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Full text of "Treatise On Applied Analytical Chemistry(Vol-1)"

CRUDE PETROLEUM

339

1.  DETECTION,    (a) Hard asphalt.    About 0-3 gram of the oil is shaken
in a test-tube with 20 c.c. of petroleum ether (D not above 07) and left
overnight; any hard asphalt present is deposited in blackish flocks soluble
in benzene.

(b) Soft asphalt. About 0-5 gram of the oil is dissolved in a test-tube
in 15 c.c. of ether and the liquid treated with 7-5 c.c. of 96% alcohol; any
soft asphalt present is precipitated in the form of flocks, which unite to a
viscous mass adherent to the walls of the tube and soluble in benzene.

2.  QUANTITATIVE DETERMINATION,    (a) Hard asphalt.    About 5 grams
(or more, with a product poor in asphalt) of the oil are shaken in a litre flask
with 200 c.c. of the petroleum ether used for the qualitative test and left
at rest for a day.    The liquid is then decanted on to a pleated filter, to
which also the insoluble substances are transferred, flask and filter being
washed with benzine until a few drops of the filtrate leave no oily residue
on evaporation.   The insoluble residue on the filter is at once dissolved in
hot benzene, the solvent evaporated in a tared dish and the residue dried
at 105° and, when cold, weighed.

(b) Soft asphalt. 5 grams of the product are dissolved, in a bottle
fitted with a ground stopper and of about 300 c.c. capacity, in 25 volumes
of ether, 12-5 volumes of 96% alcohol being run in to the solution, drop by
drop and with shaking, from a burette. After standing for 5 hours at 15°,
the liquid is filtered and the bottle and filter washed with the alcohol-ether
mixture (1:2) until the washing liquid lea.ves no oily residue, or at most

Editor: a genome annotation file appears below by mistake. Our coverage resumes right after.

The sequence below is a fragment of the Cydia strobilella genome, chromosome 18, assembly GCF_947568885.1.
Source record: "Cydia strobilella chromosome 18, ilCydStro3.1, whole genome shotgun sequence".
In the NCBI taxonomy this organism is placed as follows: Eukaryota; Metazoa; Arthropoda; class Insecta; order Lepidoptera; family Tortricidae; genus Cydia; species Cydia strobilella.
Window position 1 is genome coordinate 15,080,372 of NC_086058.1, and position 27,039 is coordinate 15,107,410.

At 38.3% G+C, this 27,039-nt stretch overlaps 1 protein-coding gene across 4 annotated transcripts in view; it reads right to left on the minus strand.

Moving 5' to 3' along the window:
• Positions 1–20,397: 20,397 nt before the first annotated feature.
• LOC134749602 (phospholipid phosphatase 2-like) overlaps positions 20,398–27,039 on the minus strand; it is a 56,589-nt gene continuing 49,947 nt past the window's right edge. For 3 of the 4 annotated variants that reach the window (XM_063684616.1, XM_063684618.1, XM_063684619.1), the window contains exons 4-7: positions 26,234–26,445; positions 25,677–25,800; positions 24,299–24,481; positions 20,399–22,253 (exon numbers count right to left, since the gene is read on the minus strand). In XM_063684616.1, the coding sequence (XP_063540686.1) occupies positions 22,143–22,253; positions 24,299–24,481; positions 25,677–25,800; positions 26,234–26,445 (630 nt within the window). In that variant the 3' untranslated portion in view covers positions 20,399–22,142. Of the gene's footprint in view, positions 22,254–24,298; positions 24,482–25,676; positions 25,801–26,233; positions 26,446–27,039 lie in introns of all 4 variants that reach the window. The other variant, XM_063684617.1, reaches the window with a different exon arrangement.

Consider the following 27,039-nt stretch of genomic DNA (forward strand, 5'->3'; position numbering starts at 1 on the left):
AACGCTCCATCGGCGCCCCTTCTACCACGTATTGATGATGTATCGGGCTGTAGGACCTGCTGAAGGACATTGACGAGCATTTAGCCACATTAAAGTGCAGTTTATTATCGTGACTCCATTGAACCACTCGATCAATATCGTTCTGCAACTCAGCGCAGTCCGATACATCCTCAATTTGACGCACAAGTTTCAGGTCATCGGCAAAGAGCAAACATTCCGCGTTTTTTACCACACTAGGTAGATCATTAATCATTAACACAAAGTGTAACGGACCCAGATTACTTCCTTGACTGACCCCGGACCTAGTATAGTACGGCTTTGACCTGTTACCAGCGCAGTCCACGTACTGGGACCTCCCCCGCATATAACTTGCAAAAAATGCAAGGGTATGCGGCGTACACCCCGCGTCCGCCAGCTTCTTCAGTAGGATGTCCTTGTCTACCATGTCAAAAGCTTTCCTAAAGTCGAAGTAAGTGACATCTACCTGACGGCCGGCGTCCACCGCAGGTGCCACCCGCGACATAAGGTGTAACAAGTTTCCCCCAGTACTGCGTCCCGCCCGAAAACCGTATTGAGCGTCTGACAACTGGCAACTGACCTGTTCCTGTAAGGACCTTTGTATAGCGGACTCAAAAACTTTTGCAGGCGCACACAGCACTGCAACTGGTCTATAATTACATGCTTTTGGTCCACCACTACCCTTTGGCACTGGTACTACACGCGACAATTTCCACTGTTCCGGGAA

traces of pitchy substances, on evaporation.

The precipitate, which may contain solid paraffin as well as asphalt,
is dissolved in benzene, the solution evaporated, the residue treated re-
peatedly in the hot with 96% alcohol (about 30 c.c.) until the alcoholic
extracts no longer deposit solid paraffin on cooling. The residue, consisting
only of the soft asphalt, is dried for 15 minutes at 105° and weighed.

For precipitating the asphalt in mineral oils, besides benzine and alcohol-
ether, also butanone,1 amyl alcohol and ethyl acetate have been proposed.

Different solvents precipitate asphaltic substances in different quantities
and of different qualities, so that the analytical results are only relative and
not absolute.

6. Behaviour towards Concentrated Sulphuric Acid.—Concen-
trated sulphuric acid precipitates from crude petroleum asphaltic and
pitchy substances in larger or smaller quantity. In many cases it is, there-
fore, useful to determine these substances, this being done in the following
manner.

In a graduated cylinder with a ground stopper 20 c.c. of the oil are
dissolved in 80 c.c. of petroleum ether (D 0700, and ascertained by pre-
liminary trial to be unattacked by cone, sulphuric acid), the solution obtained
being shaken for a minute with 10 c.c. of cone, sulphuric acid (66° Baume)
and left until the liquid separates sharply into two layers. From the
volume of the dense, black, lower layer is subtracted the volume of acid
added (10 c.c.), the difference representing the quantity of asphalt and
pitchy substances in 20 c.c. of the oil.

1 Schwarz :   Chem. Zeit., 1911, 35. P.
1 Owing to the slight admixture of potassium chloride, 6 grams are taken instead